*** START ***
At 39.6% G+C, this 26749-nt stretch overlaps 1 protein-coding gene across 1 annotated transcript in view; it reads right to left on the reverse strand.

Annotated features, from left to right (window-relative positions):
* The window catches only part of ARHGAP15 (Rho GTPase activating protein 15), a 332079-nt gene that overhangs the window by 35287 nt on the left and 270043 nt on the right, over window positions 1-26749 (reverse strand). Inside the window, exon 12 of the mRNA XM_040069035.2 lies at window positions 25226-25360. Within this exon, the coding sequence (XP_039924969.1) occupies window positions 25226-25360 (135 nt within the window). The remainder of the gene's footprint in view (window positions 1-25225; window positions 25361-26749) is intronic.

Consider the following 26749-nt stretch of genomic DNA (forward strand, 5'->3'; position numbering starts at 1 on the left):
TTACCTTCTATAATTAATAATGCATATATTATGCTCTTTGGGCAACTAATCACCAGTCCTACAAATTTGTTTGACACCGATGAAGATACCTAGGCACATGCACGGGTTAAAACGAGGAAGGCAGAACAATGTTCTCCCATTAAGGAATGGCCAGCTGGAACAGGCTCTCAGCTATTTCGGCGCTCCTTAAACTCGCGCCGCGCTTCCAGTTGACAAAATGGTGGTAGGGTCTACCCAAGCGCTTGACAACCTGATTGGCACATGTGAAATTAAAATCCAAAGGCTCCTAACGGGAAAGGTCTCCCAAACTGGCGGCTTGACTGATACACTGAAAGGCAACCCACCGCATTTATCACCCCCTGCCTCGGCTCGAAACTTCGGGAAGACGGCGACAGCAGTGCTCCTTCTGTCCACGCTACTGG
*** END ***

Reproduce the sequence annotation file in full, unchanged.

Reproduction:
At 39.6% G+C, this 26749-nt stretch overlaps 1 protein-coding gene across 1 annotated transcript in view; it reads right to left on the reverse strand.

Annotated features, from left to right (window-relative positions):
* The window catches only part of ARHGAP15 (Rho GTPase activating protein 15), a 332079-nt gene that overhangs the window by 35287 nt on the left and 270043 nt on the right, over window positions 1-26749 (reverse strand). Inside the window, exon 12 of the mRNA XM_040069035.2 lies at window positions 25226-25360. Within this exon, the coding sequence (XP_039924969.1) occupies window positions 25226-25360 (135 nt within the window). The remainder of the gene's footprint in view (window positions 1-25225; window positions 25361-26749) is intronic.

Consider the following 26749-nt stretch of genomic DNA (forward strand, 5'->3'; position numbering starts at 1 on the left):
TTACCTTCTATAATTAATAATGCATATATTATGCTCTTTGGGCAACTAATCACCAGTCCTACAAATTTGTTTGACACCGATGAAGATACCTAGGCACATGCACGGGTTAAAACGAGGAAGGCAGAACAATGTTCTCCCATTAAGGAATGGCCAGCTGGAACAGGCTCTCAGCTATTTCGGCGCTCCTTAAACTCGCGCCGCGCTTCCAGTTGACAAAATGGTGGTAGGGTCTACCCAAGCGCTTGACAACCTGATTGGCACATGTGAAATTAAAATCCAAAGGCTCCTAACGGGAAAGGTCTCCCAAACTGGCGGCTTGACTGATACACTGAAAGGCAACCCACCGCATTTATCACCCCCTGCCTCGGCTCGAAACTTCGGGAAGACGGCGACAGCAGTGCTCCTTCTGTCCACGCTACTGG